Castles & Manors

Põltsamaa Castle

The stone fortress was constructed on the banks of the Põltsamaa River already in 1272. Later on (1570–1578) the fortress was the residence of Livonia's King Magnus. Repeatedly pillaged, the castle was rebuilt by Woldemar Johann von Lauw. In the 18th century the fortress became a grand rococo-style palace. The castle and the church burnt down in 1941. Only the church was restored in 1952. The castle remained in ruins, waiting for its time. The complex is open again from the summer of 2023. The castle tower, convent building, and gate building are open to visitors, where you can find [...]

By |08 Jun 2020|Comments Off on Põltsamaa Castle

Kuremaa Castle and Park

Kuremaa Classicist manor house was built in 1837-1843 by the von Oettingen family. The manor house was designed by the architect E. J. T. Strauss from Tartu. There is also a room for a museum in the castle which gives an overview of the region and of the history of Kuremaa Agricultural School. At present the rooms of the castle are used for organising conferences. The park rich in species descends towards lake Kuremaa which attracts visitors with its well-kept beach and possibilities for taking a rest.

By |08 Jun 2020|Comments Off on Kuremaa Castle and Park

Võisiku manor

Võisiku manor was first mentioned in 1558. It was one of the biggest manors in Livonia in the 18th and 19th centuries, stretching from Põltsamaa to Lake Võrtsjärv. There were 52 buildings on the manor originally, some of which we can still see today, and a further 67 in outlying parts of the manor and its mirror factory. Lord of the manor Timotheus Eberhard von Bock, who drew up Russia's first constitution for Emperor Alexander I and was sent to the Schlüsselburg fortress for 9 years for doing so, is the central character in Estonian author Jaan Kross' novel "The [...]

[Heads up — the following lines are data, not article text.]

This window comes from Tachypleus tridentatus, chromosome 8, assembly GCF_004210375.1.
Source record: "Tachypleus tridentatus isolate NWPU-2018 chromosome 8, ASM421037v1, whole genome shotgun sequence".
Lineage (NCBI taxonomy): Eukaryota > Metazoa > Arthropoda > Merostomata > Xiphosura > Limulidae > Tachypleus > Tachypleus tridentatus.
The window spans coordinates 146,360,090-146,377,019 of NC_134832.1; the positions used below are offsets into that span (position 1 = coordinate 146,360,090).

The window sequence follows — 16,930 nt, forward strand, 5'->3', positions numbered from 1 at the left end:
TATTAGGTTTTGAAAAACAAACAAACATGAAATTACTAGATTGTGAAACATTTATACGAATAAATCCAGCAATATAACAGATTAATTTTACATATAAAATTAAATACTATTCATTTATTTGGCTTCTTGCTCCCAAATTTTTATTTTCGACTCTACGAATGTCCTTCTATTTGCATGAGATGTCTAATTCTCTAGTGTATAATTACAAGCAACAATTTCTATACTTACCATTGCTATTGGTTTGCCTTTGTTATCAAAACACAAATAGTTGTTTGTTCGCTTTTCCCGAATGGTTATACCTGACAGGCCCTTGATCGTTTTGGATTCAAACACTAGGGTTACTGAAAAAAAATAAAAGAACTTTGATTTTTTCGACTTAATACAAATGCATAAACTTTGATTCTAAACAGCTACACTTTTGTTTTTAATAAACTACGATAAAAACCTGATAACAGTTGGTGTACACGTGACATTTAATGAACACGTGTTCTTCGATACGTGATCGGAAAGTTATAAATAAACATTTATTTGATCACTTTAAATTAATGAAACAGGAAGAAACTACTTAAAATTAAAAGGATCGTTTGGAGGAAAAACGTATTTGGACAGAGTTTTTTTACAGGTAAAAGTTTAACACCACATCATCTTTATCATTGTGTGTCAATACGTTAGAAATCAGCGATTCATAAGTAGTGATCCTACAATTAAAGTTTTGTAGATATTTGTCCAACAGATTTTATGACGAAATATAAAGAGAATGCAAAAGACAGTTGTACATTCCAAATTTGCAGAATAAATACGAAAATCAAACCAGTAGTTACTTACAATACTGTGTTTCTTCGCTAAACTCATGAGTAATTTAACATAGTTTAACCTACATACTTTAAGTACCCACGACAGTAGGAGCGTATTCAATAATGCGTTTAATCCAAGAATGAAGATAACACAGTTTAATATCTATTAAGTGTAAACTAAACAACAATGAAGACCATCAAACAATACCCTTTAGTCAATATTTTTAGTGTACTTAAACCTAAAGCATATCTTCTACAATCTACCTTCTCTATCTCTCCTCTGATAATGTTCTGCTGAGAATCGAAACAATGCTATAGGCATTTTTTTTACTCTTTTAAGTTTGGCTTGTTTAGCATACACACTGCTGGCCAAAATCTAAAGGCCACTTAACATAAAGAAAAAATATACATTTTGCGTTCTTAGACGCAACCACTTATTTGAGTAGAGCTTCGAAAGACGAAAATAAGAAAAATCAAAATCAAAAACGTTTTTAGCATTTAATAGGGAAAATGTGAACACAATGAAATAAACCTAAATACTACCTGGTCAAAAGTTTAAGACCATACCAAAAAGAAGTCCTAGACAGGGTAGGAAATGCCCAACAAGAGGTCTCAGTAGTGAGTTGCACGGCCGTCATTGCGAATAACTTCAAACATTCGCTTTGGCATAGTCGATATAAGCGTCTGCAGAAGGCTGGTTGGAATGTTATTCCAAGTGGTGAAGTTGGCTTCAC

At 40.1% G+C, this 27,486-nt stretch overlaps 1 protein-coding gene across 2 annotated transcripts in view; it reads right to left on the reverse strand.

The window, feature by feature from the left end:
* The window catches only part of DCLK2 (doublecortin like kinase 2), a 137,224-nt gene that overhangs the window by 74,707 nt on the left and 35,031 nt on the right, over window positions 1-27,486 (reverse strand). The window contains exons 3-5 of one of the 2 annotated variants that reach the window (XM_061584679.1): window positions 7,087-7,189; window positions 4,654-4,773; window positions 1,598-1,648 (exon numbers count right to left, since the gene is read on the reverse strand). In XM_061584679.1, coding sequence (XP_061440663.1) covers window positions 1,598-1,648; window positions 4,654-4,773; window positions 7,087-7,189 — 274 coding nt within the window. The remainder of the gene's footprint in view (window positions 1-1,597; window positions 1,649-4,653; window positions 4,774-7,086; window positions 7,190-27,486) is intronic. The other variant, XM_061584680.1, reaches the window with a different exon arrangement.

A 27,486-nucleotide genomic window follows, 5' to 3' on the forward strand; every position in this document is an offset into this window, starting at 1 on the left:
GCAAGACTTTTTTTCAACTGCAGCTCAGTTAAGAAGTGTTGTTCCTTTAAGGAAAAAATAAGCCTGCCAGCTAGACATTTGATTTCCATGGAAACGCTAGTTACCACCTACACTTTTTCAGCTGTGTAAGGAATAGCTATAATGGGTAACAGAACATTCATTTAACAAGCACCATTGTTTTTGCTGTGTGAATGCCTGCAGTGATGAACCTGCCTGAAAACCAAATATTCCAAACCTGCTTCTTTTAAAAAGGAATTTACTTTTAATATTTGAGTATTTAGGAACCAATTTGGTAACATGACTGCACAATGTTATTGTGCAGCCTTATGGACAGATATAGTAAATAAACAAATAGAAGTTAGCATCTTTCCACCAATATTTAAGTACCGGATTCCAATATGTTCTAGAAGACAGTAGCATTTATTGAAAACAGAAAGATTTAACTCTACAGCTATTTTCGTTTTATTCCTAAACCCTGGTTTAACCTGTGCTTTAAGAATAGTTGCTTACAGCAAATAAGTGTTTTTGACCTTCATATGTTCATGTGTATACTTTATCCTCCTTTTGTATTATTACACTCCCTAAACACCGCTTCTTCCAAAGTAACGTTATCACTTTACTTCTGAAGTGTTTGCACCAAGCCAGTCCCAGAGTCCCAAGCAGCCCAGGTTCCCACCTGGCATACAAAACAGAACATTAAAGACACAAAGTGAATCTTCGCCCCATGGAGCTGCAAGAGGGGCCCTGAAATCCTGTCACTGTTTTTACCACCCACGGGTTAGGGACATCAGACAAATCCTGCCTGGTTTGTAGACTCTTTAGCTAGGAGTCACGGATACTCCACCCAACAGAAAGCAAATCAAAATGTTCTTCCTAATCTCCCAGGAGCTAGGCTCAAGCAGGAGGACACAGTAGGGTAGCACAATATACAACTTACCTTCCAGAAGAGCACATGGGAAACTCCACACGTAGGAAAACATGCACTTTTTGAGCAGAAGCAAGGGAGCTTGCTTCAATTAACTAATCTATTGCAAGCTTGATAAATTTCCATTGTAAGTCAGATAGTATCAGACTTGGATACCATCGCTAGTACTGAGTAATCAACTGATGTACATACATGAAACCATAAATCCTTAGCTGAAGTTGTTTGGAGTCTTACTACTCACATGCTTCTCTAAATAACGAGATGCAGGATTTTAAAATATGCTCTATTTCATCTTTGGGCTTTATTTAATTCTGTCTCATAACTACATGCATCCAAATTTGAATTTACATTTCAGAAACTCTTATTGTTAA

By |08 Jun 2020|Comments Off on Võisiku manor

Pajusi manor

Pajusi manor was constructed in the 17th century. Its long, stone main building in Classicist style is thought to have been erected in the early 19th century. It was one-storey; only the central section was adorned with a small upper floor, which bears a distinct decorative window. In addition to the main building, the manor as a whole includes a number of other buildings and a large park. Did you know...? *Remaining of the main building of the manor are its central part and right-hand wing, which is home to Pajusi Community Centre

By |08 Jun 2020|Comments Off on Pajusi manor

Lustivere Manor

First records which mention the manor date back to 1552. The manor house inspired by Neo-Gothic style was built based on the designs of an architect and researcher of antiquities from Tartu, R.von Guleke, and it is one of the most remarkable manor houses in the centre of Estonia. At present the manor houses a retirement home. * The manor can only be viewed from the outside.

By |08 Jun 2020|Comments Off on Lustivere Manor

Adavere manor

Adavere manor was first mentioned in records in the second half of the 17th century. In the 16th and 17th centuries, Adavere was under the rule of Põltsamaa castle, which governed all of the surrounding land and villages as the most important town in Central Estonia. Its massive slate main building was constructed between 1892 and 1893. The complex also includes outbuildings erected in the late 19th century – a workers' cottage and a barn with a drying shed. Manor park (dating from the 1740s) was one of the grandest in Estonia in its day, although little remains of its glory [...]

By |08 Apr 2021|Comments Off on Adavere manor
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